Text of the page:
Vegetarians often do very well but they are careful to include proper items in their diet to ensure that they receive all the nutrition they need.  This obviously works for some but requires more thought, effort, and trouble than most people want to expend.  Nor do most care to give up a nice steak or pork chop now and then.  You don’t have to do that; just don’t make them the center of every meal.  Far less self-discipline is required to think “I won’t eat this right now,” than to decide, “I’ll never eat this again.”  It also makes the steak that much better when you do have one, even if it is a small one.

This has been said in many diet plans, but it is so important it’s worth repeating here.  You are eating less, so eat more slowly, take smaller bites, chew thoroughly, and enjoy what you eat.  Isn’t that better than living on grapefruit the rest of your life?  Be happy, eat well, and love it.  Most people can live with that, so can you.  

Cut back on sugars.  Diet sodas are really very good and, after you drink them for a short time; sugared drinks do not taste right.  Similarly, diabetic (non- or low-sugared) foods are nearly indistinguishable from other cakes, candies, and desserts.  Remember, refined sugar is simply empty calories that do your body no good at all.  Forget about the “quick energy” hype.  Your body cannot use refined sugar but must convert it to natural sugars.  It first must become fat.  Is this what you want?

But I Get Hungry!

Hunger is a natural reaction of your body to signal an empty stomach.  That doesn’t mean the signal has to be obeyed immediately.  Think of it like this.  It’s a sign of success.  If you feel a little bit hungry between meals, it means your plan of eating less is working.  You can quiet that signal by drinking some water or juice.  Many people do not drink enough water in a day anyway, so here’s a chance to fill two gaps at the same time.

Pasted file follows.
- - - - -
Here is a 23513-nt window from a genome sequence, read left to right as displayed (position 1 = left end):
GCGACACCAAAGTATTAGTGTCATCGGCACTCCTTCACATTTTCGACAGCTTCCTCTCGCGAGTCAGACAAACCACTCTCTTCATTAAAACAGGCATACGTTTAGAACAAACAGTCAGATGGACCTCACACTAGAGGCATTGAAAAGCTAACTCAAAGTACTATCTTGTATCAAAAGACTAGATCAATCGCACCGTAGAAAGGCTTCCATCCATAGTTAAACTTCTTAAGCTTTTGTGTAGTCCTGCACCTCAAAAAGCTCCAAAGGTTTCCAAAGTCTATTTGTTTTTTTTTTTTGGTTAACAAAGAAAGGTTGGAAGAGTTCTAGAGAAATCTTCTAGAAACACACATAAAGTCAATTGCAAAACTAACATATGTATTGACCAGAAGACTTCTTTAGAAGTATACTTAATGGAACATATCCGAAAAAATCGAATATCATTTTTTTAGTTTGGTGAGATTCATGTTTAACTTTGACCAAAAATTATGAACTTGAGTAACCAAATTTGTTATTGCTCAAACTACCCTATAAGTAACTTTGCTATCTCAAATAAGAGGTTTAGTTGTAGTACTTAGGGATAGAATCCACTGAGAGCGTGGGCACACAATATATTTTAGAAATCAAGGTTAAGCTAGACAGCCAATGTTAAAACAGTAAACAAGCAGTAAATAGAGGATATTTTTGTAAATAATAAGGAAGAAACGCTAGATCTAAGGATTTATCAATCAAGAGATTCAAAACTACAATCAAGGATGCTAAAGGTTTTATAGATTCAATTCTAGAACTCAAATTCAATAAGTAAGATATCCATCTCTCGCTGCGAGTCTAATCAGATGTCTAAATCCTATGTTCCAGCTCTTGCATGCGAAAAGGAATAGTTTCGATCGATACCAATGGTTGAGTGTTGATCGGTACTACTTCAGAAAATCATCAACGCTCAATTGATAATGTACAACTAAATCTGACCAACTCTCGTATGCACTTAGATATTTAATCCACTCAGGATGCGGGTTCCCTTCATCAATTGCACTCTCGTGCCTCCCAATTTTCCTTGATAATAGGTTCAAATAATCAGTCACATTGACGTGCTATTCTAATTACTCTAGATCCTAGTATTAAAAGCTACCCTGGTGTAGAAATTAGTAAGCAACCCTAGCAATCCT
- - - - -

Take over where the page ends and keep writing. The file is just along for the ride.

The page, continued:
Another great natural snack is a few seedless grapes.  A few means six, not sixty.  Those are quick, delicious, and no trouble to prepare.  In hot weather, you can freeze them to make a cool snack.  It’s almost like grape sherbet without the mixing and mess.  

Cheating on your eating plan with snacks is easy and comforting to do.  As long as food is in the reward category for you, cutting back will be very difficult.  It is also guaranteed to cause your plan to fail.  Be honest with yourself.  Think about everything you want to eat and consider whether it is helping or hurting your plan.

A complete fitness and eating plan is available in my book Fit for Free Forever of which this is a small part.

Nothing is so perfect that someone, somewhere, won’t hate it.]]> Sun, 15 May 2011 15:26:51 +0000
<![CDATA[Avocado Quick Tip by Sharrie]]>

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<![CDATA[Green Seedless Grapes Quick Tip by Sharrie]]>